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8 Tips for making the perfect keepsake memory bear

Fabric Choice

A great variety of materials can be used to make a bear, fabrics such as jersey, knitted items, jumpers/cardigans, corduroy, terry cloth, velor, velvet and even light denim.  Choose fabrics and colours which will compliment each other for the best overall finished appearance. Pay attention to  details that will add interest such as pockets or cuffs or bows. If you have a character or logo on one piece of clothing, cut it out and appliqué it onto a plainer piece of fabric.  All these little details add interest and personality to your finished piece.

 

Snip all the curves

Every time you sew a curved area, snip the curves before you start the next part. Your head piece, legs, arms etc will all look wonky instead of gently curved if you forget to snip the curves. Cut little snips into the fabric at right angles to the sewn line at intervals of 5mm or so, make sure you do not snip through the line of stitching.

Turning your bear

We always use tweezers or a chopstick to make an indent/well at the end of your limb or body to push the bear right sides out of the opening you’ve left for turning.  This way you don’t penetrate the fabric distort or worse still make a hole.


Seams

Always use a medium size stitch to sew your item, too small a stitch and your seam will pucker, too large a stitch and the seam will expand when stuffing and risk splitting.

 

Stuffing

When you have finished sewing your memory animal, it is time to start stuffing, this is where your keepsake comes to life. Absolutely DO NOT be mean with the stuffing! A really plump bear will look better, it will sit better and will age better, this is due to the stuffing settling over time. You don’t want your keepsake to go saggy!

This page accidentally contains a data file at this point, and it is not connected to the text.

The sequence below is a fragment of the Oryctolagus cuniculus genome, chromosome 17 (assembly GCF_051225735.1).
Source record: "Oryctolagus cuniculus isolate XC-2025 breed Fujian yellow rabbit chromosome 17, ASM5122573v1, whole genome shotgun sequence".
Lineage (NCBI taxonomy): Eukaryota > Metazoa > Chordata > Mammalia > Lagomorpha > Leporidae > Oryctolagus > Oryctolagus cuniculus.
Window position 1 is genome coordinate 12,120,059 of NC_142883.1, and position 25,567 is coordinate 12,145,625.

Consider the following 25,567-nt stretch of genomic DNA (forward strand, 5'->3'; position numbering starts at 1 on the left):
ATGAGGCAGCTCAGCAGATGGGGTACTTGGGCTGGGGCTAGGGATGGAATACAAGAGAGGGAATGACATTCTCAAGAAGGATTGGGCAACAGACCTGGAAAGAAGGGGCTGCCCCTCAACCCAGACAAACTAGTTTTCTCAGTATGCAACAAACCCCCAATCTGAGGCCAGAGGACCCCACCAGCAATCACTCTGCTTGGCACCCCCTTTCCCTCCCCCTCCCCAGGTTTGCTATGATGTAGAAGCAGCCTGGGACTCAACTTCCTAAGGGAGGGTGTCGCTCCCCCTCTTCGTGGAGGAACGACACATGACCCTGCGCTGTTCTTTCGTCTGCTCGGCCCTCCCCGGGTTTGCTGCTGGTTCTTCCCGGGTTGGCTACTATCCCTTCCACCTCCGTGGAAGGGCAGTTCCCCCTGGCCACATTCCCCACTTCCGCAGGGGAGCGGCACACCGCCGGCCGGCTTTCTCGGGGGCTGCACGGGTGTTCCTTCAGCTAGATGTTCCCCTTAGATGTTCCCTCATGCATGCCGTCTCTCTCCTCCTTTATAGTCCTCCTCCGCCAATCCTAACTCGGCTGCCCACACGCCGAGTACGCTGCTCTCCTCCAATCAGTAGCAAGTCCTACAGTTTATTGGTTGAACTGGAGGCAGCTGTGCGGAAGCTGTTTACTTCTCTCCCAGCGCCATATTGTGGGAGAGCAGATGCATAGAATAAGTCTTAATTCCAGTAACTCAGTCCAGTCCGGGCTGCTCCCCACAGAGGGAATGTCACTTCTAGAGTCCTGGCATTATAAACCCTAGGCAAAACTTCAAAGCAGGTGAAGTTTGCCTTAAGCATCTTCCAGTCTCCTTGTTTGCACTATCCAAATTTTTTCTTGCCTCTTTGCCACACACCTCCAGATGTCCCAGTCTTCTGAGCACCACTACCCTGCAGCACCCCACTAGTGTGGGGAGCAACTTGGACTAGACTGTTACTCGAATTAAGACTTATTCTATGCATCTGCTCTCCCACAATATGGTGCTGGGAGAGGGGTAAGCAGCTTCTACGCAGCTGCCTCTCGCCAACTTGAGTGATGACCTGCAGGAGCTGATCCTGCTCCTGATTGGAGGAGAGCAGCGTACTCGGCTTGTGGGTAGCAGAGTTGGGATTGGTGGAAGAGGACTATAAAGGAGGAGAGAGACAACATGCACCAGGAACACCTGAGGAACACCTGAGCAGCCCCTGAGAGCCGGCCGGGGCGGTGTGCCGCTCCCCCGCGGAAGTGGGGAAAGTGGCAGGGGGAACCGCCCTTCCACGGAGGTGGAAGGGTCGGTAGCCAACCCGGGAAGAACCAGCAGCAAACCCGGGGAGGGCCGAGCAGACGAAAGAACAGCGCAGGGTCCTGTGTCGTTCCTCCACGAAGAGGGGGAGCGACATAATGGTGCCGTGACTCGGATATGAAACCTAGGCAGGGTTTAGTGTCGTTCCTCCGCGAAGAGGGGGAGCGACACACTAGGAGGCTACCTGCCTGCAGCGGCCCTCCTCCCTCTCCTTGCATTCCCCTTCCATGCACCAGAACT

The best way to add the stuffing to your keepsake bear, is to put it in a little bit at a time and push it down with a plastic chopstick, or something with a blunt end! If you put big handfuls in you will get lumps in your finished bear. Small bits put in a piece at a time and gently teasing the stuffing will give a nice even appearance.

 

Closing the keepsake

We also always oversew the closing edges on each body part with a straight running stitch, so when you are ready to close the body part it holds the edge flat and gives you a guide to know where the ladder stitches need to go therefore giving you the perfect straight seam.

Eye Position

The position of the eyes is key factor to the look, expression and personality of the bear, it is important to get this right.  We use glass headed pins to mark the eye position first before inserting the safety eye or sewing on the felt eye. 


Attaching the limbs on a jointed bear

When attaching arms and legs, it is best to tighten the joints as much as possible because they tend to loosen quite a bit when the joints are moved later when your item is finished.  If not eventually you will end up with floppy limbs that don’t stay where they are posed.


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